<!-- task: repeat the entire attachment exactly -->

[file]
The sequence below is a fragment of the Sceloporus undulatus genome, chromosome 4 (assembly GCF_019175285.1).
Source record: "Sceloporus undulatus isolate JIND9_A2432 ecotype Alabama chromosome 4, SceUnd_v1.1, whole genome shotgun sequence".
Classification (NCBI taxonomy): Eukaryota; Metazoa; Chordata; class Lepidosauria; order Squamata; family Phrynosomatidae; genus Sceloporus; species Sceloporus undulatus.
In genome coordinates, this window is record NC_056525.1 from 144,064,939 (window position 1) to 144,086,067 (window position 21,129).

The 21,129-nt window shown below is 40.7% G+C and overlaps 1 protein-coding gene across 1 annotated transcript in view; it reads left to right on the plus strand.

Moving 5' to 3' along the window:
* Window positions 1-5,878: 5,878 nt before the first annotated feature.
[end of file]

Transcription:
The sequence below is a fragment of the Sceloporus undulatus genome, chromosome 4 (assembly GCF_019175285.1).
Source record: "Sceloporus undulatus isolate JIND9_A2432 ecotype Alabama chromosome 4, SceUnd_v1.1, whole genome shotgun sequence".
Classification (NCBI taxonomy): Eukaryota; Metazoa; Chordata; class Lepidosauria; order Squamata; family Phrynosomatidae; genus Sceloporus; species Sceloporus undulatus.
In genome coordinates, this window is record NC_056525.1 from 144,064,939 (window position 1) to 144,086,067 (window position 21,129).

The 21,129-nt window shown below is 40.7% G+C and overlaps 1 protein-coding gene across 1 annotated transcript in view; it reads left to right on the plus strand.

Moving 5' to 3' along the window:
* Window positions 1-5,878: 5,878 nt before the first annotated feature.